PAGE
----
Denmark has a long tradition of political support and favorable legislation in regards of sustainable energy technologies like wind power, energy efficiency and cleantech in general. This support has given Denmark a frontrunner position on many of these green technologies and lead to commercial success stories such as Dong Energy being a leading investor in off-shore wind in Northern Europe, Vestas Wind Systems (the Danish wind turbines giant that generated revenue of EUR 1,988m in the third quarter of 2012 – an increase of 49 per cent to the year-earlier period, editor’s note), a whole range of subcontractors.

During the Danish EU presidentship in 2012 the conference Bioeconomy in Action was held and the government overall supports bioeconomy and has funded research and development in this area – but the support has not yet lead to concrete political initiatives that can help developing a commercial market for 2G biofuels and bioproducts The government is currently working on a European level in regards of legislation and therefore seems to postpone national legislation that could secure Denmark’s frontrunner position in bioeconomy.

Which kind of policies could make the difference?

The need for regulatory measures to govern the use of biomass for electricity and heating was recognized in Denmark long ago. In our country support is granted for the burning of straw (approximately DKK 750/tonne) and for wood and biogas. The aim of this is to replace fossil fuels, but in reality this only replaces coal and natural gas – not oil. So, considering that the replacement of oil is a critical parameter, it is necessary to also create incentives that can prompt investors to risk investing in the production of 2G biofuels.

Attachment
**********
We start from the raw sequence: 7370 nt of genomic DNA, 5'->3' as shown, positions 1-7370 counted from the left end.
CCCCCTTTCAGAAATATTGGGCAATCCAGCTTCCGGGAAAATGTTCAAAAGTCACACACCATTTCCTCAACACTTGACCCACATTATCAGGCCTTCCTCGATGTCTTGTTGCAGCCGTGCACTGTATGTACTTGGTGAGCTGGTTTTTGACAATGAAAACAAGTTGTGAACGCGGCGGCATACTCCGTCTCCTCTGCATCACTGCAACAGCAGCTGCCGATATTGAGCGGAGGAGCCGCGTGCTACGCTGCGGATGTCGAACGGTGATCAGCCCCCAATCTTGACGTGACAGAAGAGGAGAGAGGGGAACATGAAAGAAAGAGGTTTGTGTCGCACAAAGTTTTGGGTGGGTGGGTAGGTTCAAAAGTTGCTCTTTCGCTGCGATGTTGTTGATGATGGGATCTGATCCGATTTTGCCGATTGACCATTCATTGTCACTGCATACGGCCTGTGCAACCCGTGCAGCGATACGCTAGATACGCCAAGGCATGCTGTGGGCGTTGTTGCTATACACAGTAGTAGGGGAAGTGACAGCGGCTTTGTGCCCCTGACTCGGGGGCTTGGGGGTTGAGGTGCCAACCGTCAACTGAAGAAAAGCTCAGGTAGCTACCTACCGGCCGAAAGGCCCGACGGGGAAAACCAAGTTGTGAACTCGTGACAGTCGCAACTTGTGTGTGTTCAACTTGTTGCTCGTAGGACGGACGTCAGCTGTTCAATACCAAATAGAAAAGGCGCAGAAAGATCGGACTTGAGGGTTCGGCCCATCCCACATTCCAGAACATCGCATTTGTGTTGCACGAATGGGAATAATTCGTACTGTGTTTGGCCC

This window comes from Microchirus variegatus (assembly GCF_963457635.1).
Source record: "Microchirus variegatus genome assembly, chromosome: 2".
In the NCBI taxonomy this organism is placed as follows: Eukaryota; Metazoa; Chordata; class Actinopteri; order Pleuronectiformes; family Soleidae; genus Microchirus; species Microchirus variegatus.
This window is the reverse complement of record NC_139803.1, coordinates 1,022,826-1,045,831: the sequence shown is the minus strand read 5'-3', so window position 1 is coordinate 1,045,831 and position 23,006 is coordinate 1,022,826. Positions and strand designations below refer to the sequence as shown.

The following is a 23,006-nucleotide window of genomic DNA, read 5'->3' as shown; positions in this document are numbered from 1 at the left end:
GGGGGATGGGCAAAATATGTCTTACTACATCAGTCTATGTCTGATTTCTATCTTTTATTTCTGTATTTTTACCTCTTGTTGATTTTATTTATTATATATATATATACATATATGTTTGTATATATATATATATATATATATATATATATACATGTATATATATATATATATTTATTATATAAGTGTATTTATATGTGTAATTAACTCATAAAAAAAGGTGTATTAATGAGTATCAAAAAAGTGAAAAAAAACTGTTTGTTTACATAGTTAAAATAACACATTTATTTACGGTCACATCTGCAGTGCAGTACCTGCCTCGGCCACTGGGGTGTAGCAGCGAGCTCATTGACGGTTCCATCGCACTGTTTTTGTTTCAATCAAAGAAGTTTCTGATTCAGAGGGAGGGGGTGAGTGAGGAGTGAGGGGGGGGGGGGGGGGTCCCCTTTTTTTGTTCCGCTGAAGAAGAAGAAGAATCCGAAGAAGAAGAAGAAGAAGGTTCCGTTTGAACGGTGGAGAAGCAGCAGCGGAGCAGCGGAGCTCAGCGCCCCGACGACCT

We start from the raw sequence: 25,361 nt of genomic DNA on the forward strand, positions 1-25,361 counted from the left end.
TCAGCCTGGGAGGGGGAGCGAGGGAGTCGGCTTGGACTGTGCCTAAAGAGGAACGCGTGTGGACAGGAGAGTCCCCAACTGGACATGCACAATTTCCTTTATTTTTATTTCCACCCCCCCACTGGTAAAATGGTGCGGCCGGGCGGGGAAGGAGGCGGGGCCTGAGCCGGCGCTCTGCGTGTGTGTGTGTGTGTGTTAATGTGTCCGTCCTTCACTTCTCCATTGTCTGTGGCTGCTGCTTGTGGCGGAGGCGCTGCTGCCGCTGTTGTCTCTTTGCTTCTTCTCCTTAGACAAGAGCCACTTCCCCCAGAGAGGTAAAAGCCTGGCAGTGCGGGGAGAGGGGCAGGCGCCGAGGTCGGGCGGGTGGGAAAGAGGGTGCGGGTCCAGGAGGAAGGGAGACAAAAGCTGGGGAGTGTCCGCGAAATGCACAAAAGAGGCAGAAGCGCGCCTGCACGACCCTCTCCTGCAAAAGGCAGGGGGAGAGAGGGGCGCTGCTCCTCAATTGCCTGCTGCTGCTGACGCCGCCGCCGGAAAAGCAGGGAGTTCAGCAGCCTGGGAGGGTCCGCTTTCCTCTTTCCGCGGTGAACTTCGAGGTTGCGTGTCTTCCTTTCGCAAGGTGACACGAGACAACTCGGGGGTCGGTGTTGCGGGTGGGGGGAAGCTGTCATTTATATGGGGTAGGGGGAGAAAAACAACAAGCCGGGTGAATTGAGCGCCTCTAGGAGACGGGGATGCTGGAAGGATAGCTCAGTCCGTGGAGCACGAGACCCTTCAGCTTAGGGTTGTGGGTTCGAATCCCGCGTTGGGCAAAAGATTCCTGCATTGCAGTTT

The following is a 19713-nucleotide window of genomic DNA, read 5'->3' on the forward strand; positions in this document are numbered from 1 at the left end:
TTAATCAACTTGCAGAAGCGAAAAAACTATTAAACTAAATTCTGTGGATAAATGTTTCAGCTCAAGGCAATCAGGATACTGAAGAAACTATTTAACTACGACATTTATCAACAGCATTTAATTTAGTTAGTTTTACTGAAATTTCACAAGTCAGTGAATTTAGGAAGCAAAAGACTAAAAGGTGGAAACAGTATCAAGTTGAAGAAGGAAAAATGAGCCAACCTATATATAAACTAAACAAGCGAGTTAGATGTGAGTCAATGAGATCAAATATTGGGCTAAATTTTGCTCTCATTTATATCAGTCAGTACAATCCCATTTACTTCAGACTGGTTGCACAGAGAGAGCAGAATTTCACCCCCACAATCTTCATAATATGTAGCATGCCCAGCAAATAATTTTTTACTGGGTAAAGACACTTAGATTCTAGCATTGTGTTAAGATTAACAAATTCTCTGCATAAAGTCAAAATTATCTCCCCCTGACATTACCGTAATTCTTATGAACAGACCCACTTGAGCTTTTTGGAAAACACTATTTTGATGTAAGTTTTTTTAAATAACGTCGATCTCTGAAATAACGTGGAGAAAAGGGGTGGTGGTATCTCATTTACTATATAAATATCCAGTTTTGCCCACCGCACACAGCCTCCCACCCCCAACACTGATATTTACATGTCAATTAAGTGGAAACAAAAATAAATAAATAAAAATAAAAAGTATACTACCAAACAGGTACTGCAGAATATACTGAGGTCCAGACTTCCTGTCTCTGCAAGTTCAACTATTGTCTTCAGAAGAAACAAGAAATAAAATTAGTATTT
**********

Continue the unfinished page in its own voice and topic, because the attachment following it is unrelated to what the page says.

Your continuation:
Unless the framework terms are modified, the biofuels markets will continue to be dominated by food-based products. Consequently, we will also be unsure of whether biomass per se is being used where it benefits society the most.

For other bio-based products – materials, feedstuffs, food ingredients, etc. – regulatory measures can promote sales. So far, development is driven forward by major multinational corporations choosing to profile themselves on plant-based materials – exemplified by Coca-Cola’s “plant bottle” and by Toyota’s decision to have 10% of its materials be bioplastics in 2020 – or by small niche markets.

The US Government has gone one step further: On 1st May of last year, the US Administration announced a new regulatory procurement proposal that would give preference to products containing bio-based building blocks. It would be natural to take advantage of this possibility and to identify areas where public procurement could be used to create markets for bio-based products.

As far as you’re concerned, which will be the role played by Italy in Europe?

By having the first full scale 2G biorefinery (Mossi & Ghisolfi’s Biorefinery in Crescentino, editor’s note) I am convinced that Italy will play one of the important and leading roles in 2G bioeconomy on a European level. We hope very much that the next full scale plant will be in Denmark. The EU countries have a unique chance to be first movers and preferred partners in the future global bioeconomy. But we need the EU to speed up and decide on a better regulation with targets for 2G biofuels, which will give a very clear signal to investors.

The Italian version is published on http://www.affaritaliani.it/green